With interest rates on home equity loans rising, more people are turning to cash-out refinancing to pay for home improvements, business investments or to consolidate debts, Freddie Mac economists report.

Some 88 percent of Freddie Mac-owned loans refinanced in the second quarter of 2006 resulted in new mortgages with loan amounts at least 5 percent higher than the original mortgage balances. That’s the highest cash-out rate Freddie Mac has seen since the second quarter of 1990.

“The incentive to take cash out of home equity is partially driven by the rapid rise in short-term interest rates like the prime rate,” said Amy Crews Cutts, deputy chief economist for Freddie Mac. “Many borrowers have seen their rates on home equity lines of credit — which are tied to the prime rate — rise. Now they are consolidating those (home equity) loans into a new first lien mortgage to reduce their mortgage payments.”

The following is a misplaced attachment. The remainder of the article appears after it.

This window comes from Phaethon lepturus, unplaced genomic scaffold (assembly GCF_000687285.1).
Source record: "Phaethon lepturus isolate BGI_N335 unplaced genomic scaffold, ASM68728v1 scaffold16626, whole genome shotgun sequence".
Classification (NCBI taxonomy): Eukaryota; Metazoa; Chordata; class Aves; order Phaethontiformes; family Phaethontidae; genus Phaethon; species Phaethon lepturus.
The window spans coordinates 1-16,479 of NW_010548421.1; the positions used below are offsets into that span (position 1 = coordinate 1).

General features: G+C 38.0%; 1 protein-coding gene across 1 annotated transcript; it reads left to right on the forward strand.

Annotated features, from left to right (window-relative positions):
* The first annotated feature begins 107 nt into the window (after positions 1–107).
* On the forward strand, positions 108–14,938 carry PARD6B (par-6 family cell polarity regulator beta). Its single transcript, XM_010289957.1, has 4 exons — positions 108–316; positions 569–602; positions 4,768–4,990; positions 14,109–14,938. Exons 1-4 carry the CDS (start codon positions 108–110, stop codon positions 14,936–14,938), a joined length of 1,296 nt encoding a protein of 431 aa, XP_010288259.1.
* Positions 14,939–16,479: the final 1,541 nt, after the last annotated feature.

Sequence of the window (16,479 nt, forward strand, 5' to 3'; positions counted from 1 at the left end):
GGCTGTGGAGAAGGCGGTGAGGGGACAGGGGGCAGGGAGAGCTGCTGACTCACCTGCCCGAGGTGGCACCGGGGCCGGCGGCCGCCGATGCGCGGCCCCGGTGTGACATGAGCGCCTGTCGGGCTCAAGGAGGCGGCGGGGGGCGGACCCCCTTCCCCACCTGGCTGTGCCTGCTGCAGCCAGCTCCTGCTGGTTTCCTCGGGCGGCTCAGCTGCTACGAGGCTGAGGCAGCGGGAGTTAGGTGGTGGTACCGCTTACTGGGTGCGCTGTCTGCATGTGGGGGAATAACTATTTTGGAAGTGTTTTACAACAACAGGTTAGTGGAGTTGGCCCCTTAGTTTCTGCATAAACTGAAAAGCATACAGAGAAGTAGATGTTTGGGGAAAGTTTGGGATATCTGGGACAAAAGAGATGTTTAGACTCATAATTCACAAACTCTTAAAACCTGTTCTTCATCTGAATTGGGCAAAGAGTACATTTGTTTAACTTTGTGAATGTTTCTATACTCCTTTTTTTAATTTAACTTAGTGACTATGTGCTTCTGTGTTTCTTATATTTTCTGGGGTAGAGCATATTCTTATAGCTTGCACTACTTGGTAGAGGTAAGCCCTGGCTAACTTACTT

Freddie Mac estimates $500 billion in first-lien mortgages will adjust this year and another $650 billion in second liens will see at least one rate change. This quarter Freddie Mac recorded $81 billion is cash-outs, up from $74.1 billion in the first quarter. The share of all mortgages applications that were for refinance slipped to 42 percent, compared with 44percent in the first quarter.

Freddie Mac expects cash-out activity to remain strong throughout the rest of the year if interest rates continue to climb gently. Its economists expect 30-year fixed mortgage rates this year to average a little more than half a percentage point higher than last, and for the average rate on one-year Treasury-indexed adjustable-rate mortgages to rise by slightly more than one percentage point.

For five years before 2006, Freddie Mac reports, the median refinance borrower was reducing their first-lien mortgage rate. Now, half of borrowers who refinance are moving into loans with interest rates averaging nearly 7 percent more than their old rate (in other words, a loan with a 6 percent interest rate would be refinanced at 6.4 percent).

One reason borrowers can afford to pay higher interest rates is that their homes have appreciated in value. Freddie Mac’s Cash-Out Refinance Report found that the median appreciation of homes refinanced during the second quarter of 2006 was 33 percent from the time of the original loan — 3.2 years, on average.

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